You were a true poet / down to your scarred knuckles
Two years ago today, my friend and poet FA Nettelbeck died. A month earlier Four Minutes to Midnight published his final book of poetry, Happy Hour, with illustrations by Sophie Jodoin. I had planned to perhaps visit him over the holidays that year, take a trip with my brother down to the backwoods of Oregon, with a box of books in tow. Those plans fell apart, and in the new year, I was contacted by his sister Sandra, first to let me know that he was in the hospital, and soon after to let me know that he had died. I didn’t know that he had a sister. She didn’t know that he had a publisher.
I wrote briefly about our time “together” shortly after his death, and today, it’s weighing real heavy on me again. Things are looking pretty ugly to me right now, with a lot of blame to go around in this frigid country. The list is long, and probably not worth mentioning here, but the world looks a lot like he saw it, and I wish he could write it down for me. Set it on the page, or at least the screen.
Illegibility, Ugliness and Counter-Hegemony
A contentious spread from 032c issue #13
In my current phase of design research, I’ve been enjoying a wealth of ecclectic readings. My friend and craft theorist extraordinaire Nicole Burisch pointed me in the direction of Judith (or rather, Jack) Halberstam‘s excellent introduction to The Queer Art of Failure. In referencing James C. Scott’s Seeing Like A State, he writes:
For Scott, to “see like a state” means to accept the order of things and to internalize them; it means that we begin to deploy and think with the logic of the superiority of orderliness and that we erase and indeed sacrifice other, more local practices of knowledge, practices that may be less efficient, may yield less marketable results, but may also, in the long term, be more sustaining. What is at stake in arguing for the trees and against the forest? Scott identifies “legibility” as the favored technique of high moderism for sorting, organizing and profiting from land and people and for abstracting systems of knowledge from local knowledge pratices. (…) “Legibility,” writes scott, “is a condition of manipulation”. He favors instead, borrowing from European anarchist thought, more practical forms of knowledge that he calls metis and that empahsize mutuality, collectivity, plasticity, diversity, and adaptability. Illegibility may in fact be one way of escaping the political manipulation to which all university fields and disciplines are subject.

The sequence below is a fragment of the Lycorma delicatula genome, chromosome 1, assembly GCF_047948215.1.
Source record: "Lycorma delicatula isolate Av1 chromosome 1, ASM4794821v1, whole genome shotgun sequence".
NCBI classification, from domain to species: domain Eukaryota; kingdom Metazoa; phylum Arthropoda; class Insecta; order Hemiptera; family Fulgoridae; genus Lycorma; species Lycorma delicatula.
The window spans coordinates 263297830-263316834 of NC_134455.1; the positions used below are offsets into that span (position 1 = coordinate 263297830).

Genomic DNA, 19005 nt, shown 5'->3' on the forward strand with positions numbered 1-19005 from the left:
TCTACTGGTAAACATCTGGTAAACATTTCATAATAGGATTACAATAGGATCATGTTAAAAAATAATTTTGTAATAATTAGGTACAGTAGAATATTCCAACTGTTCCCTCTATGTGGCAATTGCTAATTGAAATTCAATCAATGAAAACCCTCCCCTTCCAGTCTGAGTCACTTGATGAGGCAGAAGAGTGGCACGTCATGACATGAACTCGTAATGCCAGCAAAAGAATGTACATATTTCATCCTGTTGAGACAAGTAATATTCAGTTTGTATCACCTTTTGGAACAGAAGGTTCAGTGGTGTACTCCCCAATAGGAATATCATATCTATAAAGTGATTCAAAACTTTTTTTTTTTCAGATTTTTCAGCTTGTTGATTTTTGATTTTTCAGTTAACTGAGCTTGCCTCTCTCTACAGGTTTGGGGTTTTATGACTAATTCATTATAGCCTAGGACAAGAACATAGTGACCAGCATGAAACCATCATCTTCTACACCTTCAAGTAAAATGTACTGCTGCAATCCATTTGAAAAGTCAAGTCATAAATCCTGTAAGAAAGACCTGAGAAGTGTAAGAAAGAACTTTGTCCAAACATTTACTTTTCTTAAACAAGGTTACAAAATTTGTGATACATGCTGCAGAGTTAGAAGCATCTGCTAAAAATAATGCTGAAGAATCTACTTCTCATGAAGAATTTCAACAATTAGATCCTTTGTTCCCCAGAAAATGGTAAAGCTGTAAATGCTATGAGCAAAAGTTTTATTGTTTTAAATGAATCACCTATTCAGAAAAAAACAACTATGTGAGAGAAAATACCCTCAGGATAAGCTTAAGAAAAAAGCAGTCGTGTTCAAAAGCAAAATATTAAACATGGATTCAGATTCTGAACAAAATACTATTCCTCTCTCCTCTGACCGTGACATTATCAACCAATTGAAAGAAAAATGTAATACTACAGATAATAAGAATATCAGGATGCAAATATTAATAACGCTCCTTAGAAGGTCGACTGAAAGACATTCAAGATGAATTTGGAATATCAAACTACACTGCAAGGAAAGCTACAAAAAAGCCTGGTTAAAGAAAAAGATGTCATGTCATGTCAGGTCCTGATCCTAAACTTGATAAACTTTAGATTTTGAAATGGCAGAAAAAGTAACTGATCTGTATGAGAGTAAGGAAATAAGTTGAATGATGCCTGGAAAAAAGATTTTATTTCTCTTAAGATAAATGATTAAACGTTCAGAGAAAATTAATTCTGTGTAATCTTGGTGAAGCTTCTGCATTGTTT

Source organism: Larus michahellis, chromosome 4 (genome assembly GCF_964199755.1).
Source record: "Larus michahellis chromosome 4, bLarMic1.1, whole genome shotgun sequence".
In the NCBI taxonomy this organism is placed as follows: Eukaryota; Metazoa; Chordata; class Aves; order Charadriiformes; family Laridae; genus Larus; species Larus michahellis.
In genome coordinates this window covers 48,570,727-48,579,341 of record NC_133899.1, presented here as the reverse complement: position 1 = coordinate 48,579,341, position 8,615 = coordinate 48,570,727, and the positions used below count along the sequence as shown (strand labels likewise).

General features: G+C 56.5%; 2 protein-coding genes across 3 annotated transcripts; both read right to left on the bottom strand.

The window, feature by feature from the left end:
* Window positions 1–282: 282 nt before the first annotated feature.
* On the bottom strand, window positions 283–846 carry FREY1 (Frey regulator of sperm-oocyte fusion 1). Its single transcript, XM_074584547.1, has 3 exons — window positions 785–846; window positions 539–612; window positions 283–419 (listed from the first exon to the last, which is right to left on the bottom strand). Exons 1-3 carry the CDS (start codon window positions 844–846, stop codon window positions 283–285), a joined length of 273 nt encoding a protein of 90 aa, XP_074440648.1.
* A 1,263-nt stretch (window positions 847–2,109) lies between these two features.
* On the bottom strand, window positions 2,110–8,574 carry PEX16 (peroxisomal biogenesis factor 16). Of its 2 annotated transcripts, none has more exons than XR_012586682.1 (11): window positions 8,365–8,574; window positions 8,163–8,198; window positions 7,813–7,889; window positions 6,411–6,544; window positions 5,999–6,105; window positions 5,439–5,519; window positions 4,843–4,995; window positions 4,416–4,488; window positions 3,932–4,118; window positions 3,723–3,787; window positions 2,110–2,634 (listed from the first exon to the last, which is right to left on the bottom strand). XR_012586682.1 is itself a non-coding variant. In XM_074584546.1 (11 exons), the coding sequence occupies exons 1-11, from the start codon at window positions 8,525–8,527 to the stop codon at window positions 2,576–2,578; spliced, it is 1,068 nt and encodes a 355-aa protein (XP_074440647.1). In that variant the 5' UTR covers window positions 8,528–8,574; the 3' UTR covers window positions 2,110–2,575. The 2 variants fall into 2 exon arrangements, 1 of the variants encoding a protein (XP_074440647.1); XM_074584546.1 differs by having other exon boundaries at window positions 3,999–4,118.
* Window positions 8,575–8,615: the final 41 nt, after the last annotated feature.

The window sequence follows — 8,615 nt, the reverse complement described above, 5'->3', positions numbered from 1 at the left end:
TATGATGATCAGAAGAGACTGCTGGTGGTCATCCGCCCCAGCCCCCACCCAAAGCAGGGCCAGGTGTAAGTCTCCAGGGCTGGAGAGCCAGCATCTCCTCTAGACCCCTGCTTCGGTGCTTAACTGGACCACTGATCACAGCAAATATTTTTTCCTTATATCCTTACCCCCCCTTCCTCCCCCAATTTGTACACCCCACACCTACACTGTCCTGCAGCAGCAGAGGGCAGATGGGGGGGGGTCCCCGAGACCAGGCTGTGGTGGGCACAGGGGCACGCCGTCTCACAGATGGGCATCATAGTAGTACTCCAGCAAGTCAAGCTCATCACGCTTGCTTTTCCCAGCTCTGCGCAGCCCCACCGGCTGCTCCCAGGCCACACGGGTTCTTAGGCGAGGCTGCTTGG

Albeit largely due to the use of the term “legibility”, this section sparked some interesting ideas in relation to the material practice of graphic design and typography. Translating the argument literally (pun intended) to design practice, I can’t help but think of the so-called “legibility wars” of the 90s, and to a lesser extent the ideas of vernacular design put forth by the practice of Tibor Kalman. I’ve always felt the deconstructionist work being done by this generation of designers was abandoned too soon (or at least the theory was), as discourse shifted towards “new media” (with a brief moment of introspection on the political potential of design) and aesthetics shifted towards a nostalgic, serious, and safe, faux-modernist/classicist current (largely due, imho, to the events on 9/11 and Dave Eggers).
It begins in the book…
I’m so excited to come across James Stuart’s Master’s Thesis “It Begins in the Book: Writing the Material Poem” freely available online. An expansive thesis, it comprises an 80-odd page exegesis and 3 creative projects (The Material Poem, The Homeless Gods and Conversions). The overlap between his interests and my own is startling, given the niche nature of my concerns.
My reading of Stuart’s written thesis has sparked many ideas for my own research, specifically around his three-pronged model of materiality:
“what enables, and how does, a reader to respond to a literary work (material basis); what socio-cultural forces influence the relationship between writers, readers and the language-object (materialism); and finally, the actual material expression (or materiality) of a language-object.”
Coming from his background as a poet, Stuart’s examples and references are new and fascinating to me, and his analytic focus on poetry (specifically in its definition re: its material basis) has given me a lot to chew on.
2 quotes + an image
Tomato, mmm… skyscraper, I love you.
“…in the best instances, a double reflexivity is at work: a medium is (re)constituted in a recursive way that is nonetheless open to social content—in a way, moreover, that reminds us that “form” is often nothing but “content” that has become historically sedimented.”
– Hal Foster, This Funeral is for the Wrong Corpse
“Literature in the written sense represents the triumph of language over writing: the subversion of writing for purposes that have little or nothing to do with social and economic control.”
– Robert Bringhurst, The Solid Form of Language
Thinking through some things as I embark on the research and conception phase for the next issue of Four Minutes to Midnight, specifically around the materiality of texts. It’s all a little vague right now, but I feel I’m working towards something quite original and interesting. Here’s hoping. I’ll be documenting my process on here as I go…